I blogged a little while back that there is some interest in creating a common naming convention for enterprise web services within the company’s IT group.  I’ve been looking in to this.  One thing that came up: if we don’t have consensus on how we tie the EAI strategy to business goals, why should we proceed on a standard? 

The notion is: if we proceed without a solid connection to business goals, we may lead people in a direction that is ineffective or just plain wrong.  On the other hand, if we wait for strategy to produce basic standards, we will fail to lay good groundwork.  When we do decide to proceed with a common EAI strategy (which is a foregone conclusion), then we will be further behind that we should be. This would slow adoption of common integration patterns across the board.

Don’t get me wrong.  There is a huge amount of integration going on.  However, different strategies are being followed by different groups, and there are literally thousands of home-grown applications being used to run the business.  (That’s the problem with having too many developers!)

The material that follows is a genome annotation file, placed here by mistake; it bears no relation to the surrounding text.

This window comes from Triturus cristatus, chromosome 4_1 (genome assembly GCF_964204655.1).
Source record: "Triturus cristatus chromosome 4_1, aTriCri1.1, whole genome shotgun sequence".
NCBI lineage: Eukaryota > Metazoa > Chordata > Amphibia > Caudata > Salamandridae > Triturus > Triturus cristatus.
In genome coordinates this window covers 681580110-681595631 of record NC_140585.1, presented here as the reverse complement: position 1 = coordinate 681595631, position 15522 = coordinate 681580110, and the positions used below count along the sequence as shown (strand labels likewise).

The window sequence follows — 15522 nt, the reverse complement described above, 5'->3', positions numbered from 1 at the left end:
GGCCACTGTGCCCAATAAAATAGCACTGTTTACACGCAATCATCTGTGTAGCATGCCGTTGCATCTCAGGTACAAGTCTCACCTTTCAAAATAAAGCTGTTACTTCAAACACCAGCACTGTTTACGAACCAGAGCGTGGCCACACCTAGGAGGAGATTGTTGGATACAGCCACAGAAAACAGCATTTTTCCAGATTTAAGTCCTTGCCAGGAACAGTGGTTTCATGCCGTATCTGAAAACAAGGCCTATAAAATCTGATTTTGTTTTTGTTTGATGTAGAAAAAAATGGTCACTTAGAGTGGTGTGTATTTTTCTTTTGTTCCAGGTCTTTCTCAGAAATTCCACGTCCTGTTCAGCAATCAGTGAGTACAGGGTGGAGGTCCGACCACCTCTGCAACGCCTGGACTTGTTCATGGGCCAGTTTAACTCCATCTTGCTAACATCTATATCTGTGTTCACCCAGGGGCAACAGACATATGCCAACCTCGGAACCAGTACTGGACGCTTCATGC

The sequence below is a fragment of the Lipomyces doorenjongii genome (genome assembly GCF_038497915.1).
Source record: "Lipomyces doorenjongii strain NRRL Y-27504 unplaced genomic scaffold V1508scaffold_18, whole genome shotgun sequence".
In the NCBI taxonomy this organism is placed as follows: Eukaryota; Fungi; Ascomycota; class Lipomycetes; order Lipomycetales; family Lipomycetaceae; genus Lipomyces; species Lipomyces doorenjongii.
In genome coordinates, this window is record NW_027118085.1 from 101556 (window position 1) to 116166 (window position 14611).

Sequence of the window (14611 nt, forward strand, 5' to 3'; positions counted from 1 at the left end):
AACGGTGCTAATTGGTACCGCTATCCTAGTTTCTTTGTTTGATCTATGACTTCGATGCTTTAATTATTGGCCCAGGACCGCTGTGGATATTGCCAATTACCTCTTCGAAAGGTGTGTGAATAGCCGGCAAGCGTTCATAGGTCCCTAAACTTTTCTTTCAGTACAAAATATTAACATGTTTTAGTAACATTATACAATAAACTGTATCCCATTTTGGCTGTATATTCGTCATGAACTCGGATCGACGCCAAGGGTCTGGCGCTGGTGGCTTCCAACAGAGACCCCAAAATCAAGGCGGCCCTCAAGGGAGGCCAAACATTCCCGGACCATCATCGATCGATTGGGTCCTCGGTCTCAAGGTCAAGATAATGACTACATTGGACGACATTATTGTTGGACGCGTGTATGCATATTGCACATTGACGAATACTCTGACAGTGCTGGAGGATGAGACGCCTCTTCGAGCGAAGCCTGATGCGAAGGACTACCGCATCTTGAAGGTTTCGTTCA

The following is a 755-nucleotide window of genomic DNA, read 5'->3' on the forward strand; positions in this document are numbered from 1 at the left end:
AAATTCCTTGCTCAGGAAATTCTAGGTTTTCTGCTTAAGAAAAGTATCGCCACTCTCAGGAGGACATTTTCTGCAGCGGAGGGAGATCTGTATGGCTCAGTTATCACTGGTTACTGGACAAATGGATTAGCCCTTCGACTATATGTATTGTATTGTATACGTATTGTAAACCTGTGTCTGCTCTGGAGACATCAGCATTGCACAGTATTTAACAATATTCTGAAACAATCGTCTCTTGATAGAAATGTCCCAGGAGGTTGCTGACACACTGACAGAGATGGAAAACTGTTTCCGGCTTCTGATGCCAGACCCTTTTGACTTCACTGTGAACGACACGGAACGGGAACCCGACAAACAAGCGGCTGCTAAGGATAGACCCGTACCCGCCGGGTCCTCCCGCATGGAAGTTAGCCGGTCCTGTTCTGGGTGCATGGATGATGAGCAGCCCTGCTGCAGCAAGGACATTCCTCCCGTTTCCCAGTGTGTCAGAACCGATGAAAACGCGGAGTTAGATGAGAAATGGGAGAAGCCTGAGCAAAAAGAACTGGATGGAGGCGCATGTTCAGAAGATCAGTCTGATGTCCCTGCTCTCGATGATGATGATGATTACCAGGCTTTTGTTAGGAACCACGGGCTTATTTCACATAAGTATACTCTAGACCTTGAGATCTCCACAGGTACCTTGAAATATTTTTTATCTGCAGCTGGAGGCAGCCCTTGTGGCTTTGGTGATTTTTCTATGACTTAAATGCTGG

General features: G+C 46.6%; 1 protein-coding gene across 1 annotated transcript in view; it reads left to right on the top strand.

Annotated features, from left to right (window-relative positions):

It is my supposition that we could benefit from creating a common strategy for EAI integration that we can evangelize throughout the company’s IT division.  I have very strong ideas about how this should look, but I’m not the first, and I’m will not be the last.  Common strategy requires intelligent consensus.  And it will not be free.

And there is the crux of the issue.  If we spend money, are we doing it wisely?  If so, we should see a business benefit.  In order to understand and measure that benefit, we need to tie to a beneficial business strategy.  In other words, we need to get our ducks in a row and describe the ROI of a common EAI strategy.

This is coming.  We have a terrific team.  I am truly excited about it.

So a standard is being created in lieu of a tie to the business strategy, but not as anything enforcable.  Rather, as a de-facto standard that we can share and begin to use, but which we cannot enforce or necessarily encourage until we have some way of knowing if it is the right direction to take.

And that, folks, is enterprise architecture.

By Nick Malik

Former CIO and present Strategic Architect, Nick Malik is a Seattle based business and technology advisor with over 30 years of professional experience in management, systems, and technology. He is the co-author of the influential paper "Perspectives on Enterprise Architecture" with Dr. Brian Cameron that effectively defined modern Enterprise Architecture practices, and he is frequent speaker at public gatherings on Enterprise Architecture and related topics. He coauthored a book on Visual Storytelling with Martin Sykes and Mark West titled "Stories That Move Mountains".

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